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Intestinal transplantation for short bowel syndrome secondary to gastroschisis.
J Pediatr Surg. 2006 Nov; 41(11):1841-5.JP

Abstract

BACKGROUND/PURPOSE

Gastroschisis is the most frequent cause of pediatric intestinal transplantation. This study reviews our experience of intestinal transplantation secondary to gastroschisis to elucidate those factors affecting the outcome of children with short bowel syndrome.

METHODS

A retrospective review was performed for children who underwent intestinal transplantation for gastroschisis at the University of Miami between June 2003 and August 1994.

RESULTS

Thirty-two transplants were performed in 28 children with gastroschisis during the study period. Associated intestinal anomalies were present in 22 infants (atresia [n = 14], volvulus [n = 3], and/or ischemia [n = 16]). Spontaneous prenatal closure of gastroschisis, a rare anomaly associated with bowel atresia and ischemia because of a very small abdominal defect, was seen in 9 patients. Most of the patients had a complicated course and required multiple abdominal surgeries before transplant. Fifteen (53.6%) patients are currently alive at a median follow-up of 23.5 months. Short-term survival rate has significantly improved in recent years.

CONCLUSIONS

Patients with complex gastroschisis and intestinal anomalies have a significant risk for progression to short bowel syndrome. Intestinal transplantation can be a lifesaving option and provides a satisfactory outcome for children with short bowel syndrome secondary to gastroschisis.

Authors+Show Affiliations

Department of Pediatric Surgery, Tohoku University School of Medicine, Sendai 980-8574, Japan.No affiliation info availableNo affiliation info availableNo affiliation info availableNo affiliation info availableNo affiliation info availableNo affiliation info availableNo affiliation info availableNo affiliation info availableNo affiliation info available

Pub Type(s)

Journal Article

Language

eng

PubMed ID

17101355

Citation

Wada, Motoshi, et al. "Intestinal Transplantation for Short Bowel Syndrome Secondary to Gastroschisis." Journal of Pediatric Surgery, vol. 41, no. 11, 2006, pp. 1841-5.
Wada M, Kato T, Hayashi Y, et al. Intestinal transplantation for short bowel syndrome secondary to gastroschisis. J Pediatr Surg. 2006;41(11):1841-5.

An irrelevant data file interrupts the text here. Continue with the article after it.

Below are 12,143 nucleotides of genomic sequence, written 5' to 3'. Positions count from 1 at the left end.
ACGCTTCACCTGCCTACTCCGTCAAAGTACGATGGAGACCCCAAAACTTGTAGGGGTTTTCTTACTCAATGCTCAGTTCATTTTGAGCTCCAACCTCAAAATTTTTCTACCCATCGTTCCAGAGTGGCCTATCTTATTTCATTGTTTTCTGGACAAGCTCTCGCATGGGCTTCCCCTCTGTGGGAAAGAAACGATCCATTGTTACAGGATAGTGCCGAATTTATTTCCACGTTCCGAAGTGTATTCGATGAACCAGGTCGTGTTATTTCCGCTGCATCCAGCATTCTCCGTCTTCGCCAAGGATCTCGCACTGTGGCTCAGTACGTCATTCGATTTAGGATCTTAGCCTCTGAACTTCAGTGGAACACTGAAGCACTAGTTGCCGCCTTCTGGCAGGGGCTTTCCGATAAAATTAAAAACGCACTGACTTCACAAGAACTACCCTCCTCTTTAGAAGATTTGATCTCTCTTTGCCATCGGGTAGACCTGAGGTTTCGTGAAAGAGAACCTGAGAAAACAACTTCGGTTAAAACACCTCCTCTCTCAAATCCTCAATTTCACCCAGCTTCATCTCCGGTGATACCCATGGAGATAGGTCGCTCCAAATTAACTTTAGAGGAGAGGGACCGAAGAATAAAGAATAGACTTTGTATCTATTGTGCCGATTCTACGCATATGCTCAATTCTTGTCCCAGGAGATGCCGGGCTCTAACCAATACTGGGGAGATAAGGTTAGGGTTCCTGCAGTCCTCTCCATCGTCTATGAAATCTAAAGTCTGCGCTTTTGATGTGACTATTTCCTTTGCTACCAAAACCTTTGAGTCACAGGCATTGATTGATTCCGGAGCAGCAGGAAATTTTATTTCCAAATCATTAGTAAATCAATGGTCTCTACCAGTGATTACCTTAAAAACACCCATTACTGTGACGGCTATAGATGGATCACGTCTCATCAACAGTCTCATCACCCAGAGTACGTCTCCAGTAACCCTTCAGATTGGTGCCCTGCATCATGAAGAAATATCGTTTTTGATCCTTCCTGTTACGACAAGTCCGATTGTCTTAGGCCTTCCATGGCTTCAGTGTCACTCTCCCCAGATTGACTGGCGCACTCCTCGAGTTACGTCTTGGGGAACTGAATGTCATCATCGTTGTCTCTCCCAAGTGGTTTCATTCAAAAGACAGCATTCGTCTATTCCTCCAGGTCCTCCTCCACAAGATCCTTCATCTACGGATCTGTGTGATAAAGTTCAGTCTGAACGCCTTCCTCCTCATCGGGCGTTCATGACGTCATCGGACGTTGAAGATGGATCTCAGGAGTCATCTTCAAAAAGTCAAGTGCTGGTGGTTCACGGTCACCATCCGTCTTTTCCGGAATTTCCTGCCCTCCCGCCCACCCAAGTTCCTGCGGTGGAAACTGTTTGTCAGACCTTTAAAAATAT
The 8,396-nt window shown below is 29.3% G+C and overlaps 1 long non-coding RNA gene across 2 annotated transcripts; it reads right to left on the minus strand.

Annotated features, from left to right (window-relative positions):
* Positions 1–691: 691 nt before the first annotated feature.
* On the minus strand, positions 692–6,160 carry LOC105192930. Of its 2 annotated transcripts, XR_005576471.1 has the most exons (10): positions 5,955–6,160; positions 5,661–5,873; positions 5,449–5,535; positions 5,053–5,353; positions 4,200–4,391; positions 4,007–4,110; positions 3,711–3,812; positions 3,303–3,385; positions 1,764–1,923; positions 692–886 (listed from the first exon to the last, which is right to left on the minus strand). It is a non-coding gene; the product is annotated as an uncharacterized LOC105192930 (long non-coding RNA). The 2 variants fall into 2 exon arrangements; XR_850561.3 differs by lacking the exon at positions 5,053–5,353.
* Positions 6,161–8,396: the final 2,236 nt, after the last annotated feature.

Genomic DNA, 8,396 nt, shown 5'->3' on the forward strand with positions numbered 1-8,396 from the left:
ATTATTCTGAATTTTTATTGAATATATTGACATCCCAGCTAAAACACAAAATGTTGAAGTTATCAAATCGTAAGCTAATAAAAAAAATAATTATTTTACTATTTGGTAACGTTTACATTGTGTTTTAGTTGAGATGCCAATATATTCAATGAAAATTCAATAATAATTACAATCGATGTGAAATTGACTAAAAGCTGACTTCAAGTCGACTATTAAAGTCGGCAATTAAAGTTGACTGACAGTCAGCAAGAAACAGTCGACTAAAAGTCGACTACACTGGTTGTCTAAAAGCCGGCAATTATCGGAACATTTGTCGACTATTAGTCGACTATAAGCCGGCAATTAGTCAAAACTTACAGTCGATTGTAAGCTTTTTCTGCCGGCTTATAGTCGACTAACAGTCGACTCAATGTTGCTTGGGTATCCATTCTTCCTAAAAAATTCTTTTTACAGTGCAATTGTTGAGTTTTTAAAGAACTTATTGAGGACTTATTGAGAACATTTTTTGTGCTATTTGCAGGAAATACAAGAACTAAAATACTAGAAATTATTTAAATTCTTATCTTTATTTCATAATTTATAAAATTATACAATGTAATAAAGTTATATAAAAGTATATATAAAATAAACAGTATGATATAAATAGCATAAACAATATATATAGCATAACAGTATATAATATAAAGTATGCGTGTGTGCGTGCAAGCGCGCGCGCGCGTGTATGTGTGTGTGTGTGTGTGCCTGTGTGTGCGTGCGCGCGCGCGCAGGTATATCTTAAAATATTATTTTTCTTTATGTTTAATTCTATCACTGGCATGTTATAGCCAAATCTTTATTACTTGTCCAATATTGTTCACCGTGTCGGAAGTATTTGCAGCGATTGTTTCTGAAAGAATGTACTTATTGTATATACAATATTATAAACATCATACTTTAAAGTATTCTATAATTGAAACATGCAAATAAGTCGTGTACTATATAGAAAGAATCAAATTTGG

Wada, M., Kato, T., Hayashi, Y., Selvaggi, G., Mittal, N., Thompson, J., Gonzalez, M., Nishida, S., Madariaga, J., & Tzakis, A. (2006). Intestinal transplantation for short bowel syndrome secondary to gastroschisis. Journal of Pediatric Surgery, 41(11), 1841-5.
Wada M, et al. Intestinal Transplantation for Short Bowel Syndrome Secondary to Gastroschisis. J Pediatr Surg. 2006;41(11):1841-5. PubMed PMID: 17101355.
* Article titles in AMA citation format should be in sentence-case
TY - JOUR T1 - Intestinal transplantation for short bowel syndrome secondary to gastroschisis. AU - Wada,Motoshi, AU - Kato,Tomoaki, AU - Hayashi,Yutaka, AU - Selvaggi,G, AU - Mittal,N, AU - Thompson,J, AU - Gonzalez,M, AU - Nishida,S, AU - Madariaga,J, AU - Tzakis,A, PY - 2006/11/15/pubmed PY - 2006/12/9/medline PY - 2006/11/15/entrez SP - 1841 EP - 5 JF - Journal of pediatric surgery JO - J Pediatr Surg VL - 41 IS - 11 N2 - BACKGROUND/PURPOSE: Gastroschisis is the most frequent cause of pediatric intestinal transplantation. This study reviews our experience of intestinal transplantation secondary to gastroschisis to elucidate those factors affecting the outcome of children with short bowel syndrome. METHODS: A retrospective review was performed for children who underwent intestinal transplantation for gastroschisis at the University of Miami between June 2003 and August 1994. RESULTS: Thirty-two transplants were performed in 28 children with gastroschisis during the study period. Associated intestinal anomalies were present in 22 infants (atresia [n = 14], volvulus [n = 3], and/or ischemia [n = 16]). Spontaneous prenatal closure of gastroschisis, a rare anomaly associated with bowel atresia and ischemia because of a very small abdominal defect, was seen in 9 patients. Most of the patients had a complicated course and required multiple abdominal surgeries before transplant. Fifteen (53.6%) patients are currently alive at a median follow-up of 23.5 months. Short-term survival rate has significantly improved in recent years. CONCLUSIONS: Patients with complex gastroschisis and intestinal anomalies have a significant risk for progression to short bowel syndrome. Intestinal transplantation can be a lifesaving option and provides a satisfactory outcome for children with short bowel syndrome secondary to gastroschisis. SN - 1531-5037 UR - https://www.unboundmedicine.com/medline/citation/17101355/Intestinal_transplantation_for_short_bowel_syndrome_secondary_to_gastroschisis_ L2 - https://linkinghub.elsevier.com/retrieve/pii/S0022-3468(06)00458-1 DB - PRIME DP - Unbound Medicine ER -